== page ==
Having been exposed to entrepreneurship from an early age, Chryseis has honed her business acumen over the years. — YAP CHEE HONG/The star.

“I think we all rediscovered our sense of exhilaration post-lockdown, and that included culinary experiences to satisfy our taste for wanderlust and discovery,” she says. “The culinary scene in Malaysia will continue to grow, evolve and elevate. We are seeing more and more talented young Malaysian chefs returning home from stints abroad. They bring with them new perspectives and approaches. which have been exciting to experience from a restaurant perspective.”

But in addition to the desire to elevate a certain industry, Tan also focuses on fundamentals when assessing the viability of a business, whether it’s something she’s thought about or if it’s is an investment opportunity – these are “product or brand evolution, scalability and market gaps”.

Apart from managing her business ventures, Tan also holds several positions at the Berjaya Group, where she sits on the board of directors. She is a director and chairman of Natural Avenue Sdn Bhd, executive director of Berjaya Land Bhd while leading the marketing of Four Seasons Hotel and Hotel Residences Kyoto, Japan.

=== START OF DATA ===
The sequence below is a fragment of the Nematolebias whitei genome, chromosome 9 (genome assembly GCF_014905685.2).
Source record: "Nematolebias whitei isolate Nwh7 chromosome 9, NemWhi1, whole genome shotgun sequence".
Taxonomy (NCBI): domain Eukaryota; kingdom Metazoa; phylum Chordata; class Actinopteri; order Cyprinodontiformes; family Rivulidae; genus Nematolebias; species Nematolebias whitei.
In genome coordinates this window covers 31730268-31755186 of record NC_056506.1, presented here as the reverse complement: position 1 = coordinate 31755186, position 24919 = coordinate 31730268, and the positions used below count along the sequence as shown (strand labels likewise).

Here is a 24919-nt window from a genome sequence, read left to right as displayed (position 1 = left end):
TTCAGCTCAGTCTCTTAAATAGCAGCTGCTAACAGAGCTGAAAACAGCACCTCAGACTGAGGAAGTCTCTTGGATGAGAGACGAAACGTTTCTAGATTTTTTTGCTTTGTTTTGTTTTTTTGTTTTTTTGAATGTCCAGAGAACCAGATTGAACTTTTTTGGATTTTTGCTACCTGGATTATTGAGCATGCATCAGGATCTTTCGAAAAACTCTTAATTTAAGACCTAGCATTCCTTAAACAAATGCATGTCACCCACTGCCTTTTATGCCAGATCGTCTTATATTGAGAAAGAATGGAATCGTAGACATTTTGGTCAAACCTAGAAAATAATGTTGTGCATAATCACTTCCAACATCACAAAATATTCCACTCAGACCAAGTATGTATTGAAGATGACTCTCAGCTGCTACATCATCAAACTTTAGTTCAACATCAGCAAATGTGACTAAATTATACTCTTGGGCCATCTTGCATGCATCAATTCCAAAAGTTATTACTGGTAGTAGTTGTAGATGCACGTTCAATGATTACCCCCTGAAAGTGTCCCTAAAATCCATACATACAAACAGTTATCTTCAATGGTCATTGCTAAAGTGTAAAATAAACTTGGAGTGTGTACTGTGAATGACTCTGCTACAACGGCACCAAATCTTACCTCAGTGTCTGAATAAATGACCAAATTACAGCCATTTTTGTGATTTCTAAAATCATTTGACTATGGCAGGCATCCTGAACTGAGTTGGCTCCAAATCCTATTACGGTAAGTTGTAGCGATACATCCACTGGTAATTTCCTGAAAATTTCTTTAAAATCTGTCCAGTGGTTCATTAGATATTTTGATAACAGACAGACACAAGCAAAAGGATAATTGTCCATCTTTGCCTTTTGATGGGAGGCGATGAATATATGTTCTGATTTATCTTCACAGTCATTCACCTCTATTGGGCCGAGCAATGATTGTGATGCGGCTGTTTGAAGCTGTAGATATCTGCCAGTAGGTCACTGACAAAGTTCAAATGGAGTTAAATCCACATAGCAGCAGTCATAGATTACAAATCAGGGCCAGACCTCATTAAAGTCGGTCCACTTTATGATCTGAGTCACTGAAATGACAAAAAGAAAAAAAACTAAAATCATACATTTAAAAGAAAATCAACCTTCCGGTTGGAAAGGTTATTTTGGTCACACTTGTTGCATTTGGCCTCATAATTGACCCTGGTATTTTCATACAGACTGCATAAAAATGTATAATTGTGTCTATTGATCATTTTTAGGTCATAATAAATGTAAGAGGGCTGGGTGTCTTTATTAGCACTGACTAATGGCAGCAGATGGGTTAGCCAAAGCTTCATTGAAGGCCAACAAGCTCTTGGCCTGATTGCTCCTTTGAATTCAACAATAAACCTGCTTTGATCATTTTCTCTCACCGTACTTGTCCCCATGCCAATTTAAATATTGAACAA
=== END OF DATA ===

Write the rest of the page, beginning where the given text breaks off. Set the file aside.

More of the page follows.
It means having to balance a tight work schedule while caring for her two-year-old daughter, Arianna Kyla Faliq. Now that she and her husband SM Faliq SM Nasimuddin are expecting their second child, Tan is careful not to take on too much.

“Build and invest in a good, reliable support system,” she advises. “Spending time with my family is a great stress reliever. My husband and I have very hectic work lives, so taking the time to pause and relax with each other and our daughter does wonders for us. Arianna has her own cheeky sense of humor and these funny moments take away all the stress I can feel.

Having the right team was also essential when she was adjusting to the early months of her pregnancy. Experiencing low and high energy days is normal, but it is amplified when you wait.

“From a business owner’s perspective, there are times when I am bursting with ideas and zeal, and there are times when I need to be offline and rest,” she explains. “Surrounding myself with reliable teams in all of my endeavors means I have the flexibility to listen to my body and switch off briefly when needed.”

She acknowledges that motherhood has changed her and while she remains a bold, dedicated and determined entrepreneur to see her businesses prosper, becoming a parent has also instilled in her a new way of seeing things and fostered a different way of life.

“There’s definitely been more work-life balance since Arianna came into our lives,” she says. “If work trips are kid-friendly destinations, I’ll always consider family vacations, even if it’s just for a weekend.”

It allowed the family to develop a new appreciation for things that might have been missed before.

“Seeing the world through her lens has been so grounded,” Tan says. “We appreciate the things that, as adults, we can just gloss over.”

With every business I’ve been involved in, whether as a founder or an investor, the question I ask is, how will it impact the sphere it’s in? How will it add value to a customer’s quality of life?